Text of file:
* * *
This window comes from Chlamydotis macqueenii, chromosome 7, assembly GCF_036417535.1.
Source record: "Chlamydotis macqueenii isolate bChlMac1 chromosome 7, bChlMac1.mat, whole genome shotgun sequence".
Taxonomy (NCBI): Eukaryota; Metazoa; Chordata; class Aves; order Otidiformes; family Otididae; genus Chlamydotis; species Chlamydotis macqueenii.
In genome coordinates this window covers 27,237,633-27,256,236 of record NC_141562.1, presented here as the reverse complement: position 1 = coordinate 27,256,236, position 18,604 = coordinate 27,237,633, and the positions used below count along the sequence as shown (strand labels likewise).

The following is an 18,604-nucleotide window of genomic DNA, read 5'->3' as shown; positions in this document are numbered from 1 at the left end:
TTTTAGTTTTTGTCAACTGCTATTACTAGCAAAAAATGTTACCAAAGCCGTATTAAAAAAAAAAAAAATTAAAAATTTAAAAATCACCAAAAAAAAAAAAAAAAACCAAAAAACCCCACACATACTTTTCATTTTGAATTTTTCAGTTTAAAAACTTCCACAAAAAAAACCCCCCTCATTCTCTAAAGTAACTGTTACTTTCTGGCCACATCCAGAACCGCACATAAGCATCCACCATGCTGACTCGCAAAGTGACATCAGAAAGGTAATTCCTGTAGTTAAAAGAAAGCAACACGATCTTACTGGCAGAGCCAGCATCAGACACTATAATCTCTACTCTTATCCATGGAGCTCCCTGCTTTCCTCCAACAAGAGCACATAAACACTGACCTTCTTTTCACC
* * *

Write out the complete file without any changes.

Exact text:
This window comes from Chlamydotis macqueenii, chromosome 7, assembly GCF_036417535.1.
Source record: "Chlamydotis macqueenii isolate bChlMac1 chromosome 7, bChlMac1.mat, whole genome shotgun sequence".
Taxonomy (NCBI): Eukaryota; Metazoa; Chordata; class Aves; order Otidiformes; family Otididae; genus Chlamydotis; species Chlamydotis macqueenii.
In genome coordinates this window covers 27,237,633-27,256,236 of record NC_141562.1, presented here as the reverse complement: position 1 = coordinate 27,256,236, position 18,604 = coordinate 27,237,633, and the positions used below count along the sequence as shown (strand labels likewise).

The following is an 18,604-nucleotide window of genomic DNA, read 5'->3' as shown; positions in this document are numbered from 1 at the left end:
TTTTAGTTTTTGTCAACTGCTATTACTAGCAAAAAATGTTACCAAAGCCGTATTAAAAAAAAAAAAAATTAAAAATTTAAAAATCACCAAAAAAAAAAAAAAAAACCAAAAAACCCCACACATACTTTTCATTTTGAATTTTTCAGTTTAAAAACTTCCACAAAAAAAACCCCCCTCATTCTCTAAAGTAACTGTTACTTTCTGGCCACATCCAGAACCGCACATAAGCATCCACCATGCTGACTCGCAAAGTGACATCAGAAAGGTAATTCCTGTAGTTAAAAGAAAGCAACACGATCTTACTGGCAGAGCCAGCATCAGACACTATAATCTCTACTCTTATCCATGGAGCTCCCTGCTTTCCTCCAACAAGAGCACATAAACACTGACCTTCTTTTCACC